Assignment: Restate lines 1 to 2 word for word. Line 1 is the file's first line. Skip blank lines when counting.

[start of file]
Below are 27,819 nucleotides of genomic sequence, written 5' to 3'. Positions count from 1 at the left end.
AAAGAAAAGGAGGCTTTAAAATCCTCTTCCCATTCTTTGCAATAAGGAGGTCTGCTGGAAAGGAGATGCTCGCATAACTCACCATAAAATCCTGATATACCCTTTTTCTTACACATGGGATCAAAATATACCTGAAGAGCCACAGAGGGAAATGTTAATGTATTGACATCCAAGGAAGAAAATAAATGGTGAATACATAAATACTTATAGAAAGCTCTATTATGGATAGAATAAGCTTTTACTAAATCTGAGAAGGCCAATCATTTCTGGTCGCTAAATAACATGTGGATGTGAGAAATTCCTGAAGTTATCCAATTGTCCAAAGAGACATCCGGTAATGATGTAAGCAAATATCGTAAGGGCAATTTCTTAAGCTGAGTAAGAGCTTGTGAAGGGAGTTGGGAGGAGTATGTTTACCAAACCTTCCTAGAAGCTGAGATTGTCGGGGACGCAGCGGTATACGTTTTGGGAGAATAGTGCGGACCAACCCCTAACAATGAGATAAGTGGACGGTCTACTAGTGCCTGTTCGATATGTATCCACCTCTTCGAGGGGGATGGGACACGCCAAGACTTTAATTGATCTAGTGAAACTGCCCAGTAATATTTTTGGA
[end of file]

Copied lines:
Below are 27,819 nucleotides of genomic sequence, written 5' to 3'. Positions count from 1 at the left end.
AAAGAAAAGGAGGCTTTAAAATCCTCTTCCCATTCTTTGCAATAAGGAGGTCTGCTGGAAAGGAGATGCTCGCATAACTCACCATAAAATCCTGATATACCCTTTTTCTTACACATGGGATCAAAATATACCTGAAGAGCCACAGAGGGAAATGTTAATGTATTGACATCCAAGGAAGAAAATAAATGGTGAATACATAAATACTTATAGAAAGCTCTATTATGGATAGAATAAGCTTTTACTAAATCTGAGAAGGCCAATCATTTCTGGTCGCTAAATAACATGTGGATGTGAGAAATTCCTGAAGTTATCCAATTGTCCAAAGAGACATCCGGTAATGATGTAAGCAAATATCGTAAGGGCAATTTCTTAAGCTGAGTAAGAGCTTGTGAAGGGAGTTGGGAGGAGTATGTTTACCAAACCTTCCTAGAAGCTGAGATTGTCGGGGACGCAGCGGTATACGTTTTGGGAGAATAGTGCGGACCAACCCCTAACAATGAGATAAGTGGACGGTCTACTAGTGCCTGTTCGATATGTATCCACCTCTTCGAGGGGGATGGGACACGCCAAGACTTTAATTGATCTAGTGAAACTGCCCAGTAATATTTTTGGA